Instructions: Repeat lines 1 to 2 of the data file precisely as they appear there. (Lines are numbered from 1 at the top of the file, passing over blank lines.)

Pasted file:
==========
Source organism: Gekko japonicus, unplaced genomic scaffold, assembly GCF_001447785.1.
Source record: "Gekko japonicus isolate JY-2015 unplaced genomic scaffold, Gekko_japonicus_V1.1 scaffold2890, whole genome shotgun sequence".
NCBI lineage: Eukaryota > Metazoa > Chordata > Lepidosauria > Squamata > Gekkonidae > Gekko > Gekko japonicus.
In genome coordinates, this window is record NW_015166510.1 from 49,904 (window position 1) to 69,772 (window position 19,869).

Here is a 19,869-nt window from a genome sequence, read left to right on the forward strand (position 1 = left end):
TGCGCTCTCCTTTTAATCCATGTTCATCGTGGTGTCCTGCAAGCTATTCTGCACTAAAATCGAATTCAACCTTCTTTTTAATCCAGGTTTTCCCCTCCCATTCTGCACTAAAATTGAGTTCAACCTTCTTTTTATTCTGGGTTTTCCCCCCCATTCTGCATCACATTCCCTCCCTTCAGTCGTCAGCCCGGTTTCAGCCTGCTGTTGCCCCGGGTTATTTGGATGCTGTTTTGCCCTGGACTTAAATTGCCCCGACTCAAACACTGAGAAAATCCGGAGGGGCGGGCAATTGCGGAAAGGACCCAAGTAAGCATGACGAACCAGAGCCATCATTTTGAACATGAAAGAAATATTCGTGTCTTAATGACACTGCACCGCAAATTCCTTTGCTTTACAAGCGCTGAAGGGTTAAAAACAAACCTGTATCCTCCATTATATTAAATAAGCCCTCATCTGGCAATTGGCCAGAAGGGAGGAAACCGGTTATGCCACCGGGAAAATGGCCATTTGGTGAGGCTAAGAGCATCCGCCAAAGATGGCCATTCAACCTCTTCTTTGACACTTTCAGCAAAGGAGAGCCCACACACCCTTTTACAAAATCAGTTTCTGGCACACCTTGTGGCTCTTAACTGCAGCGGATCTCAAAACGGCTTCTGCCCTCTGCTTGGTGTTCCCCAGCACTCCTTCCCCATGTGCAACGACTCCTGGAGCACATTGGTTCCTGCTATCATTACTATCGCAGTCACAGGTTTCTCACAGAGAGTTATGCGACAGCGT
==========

Source organism: Gekko japonicus, unplaced genomic scaffold, assembly GCF_001447785.1.
Source record: "Gekko japonicus isolate JY-2015 unplaced genomic scaffold, Gekko_japonicus_V1.1 scaffold2890, whole genome shotgun sequence".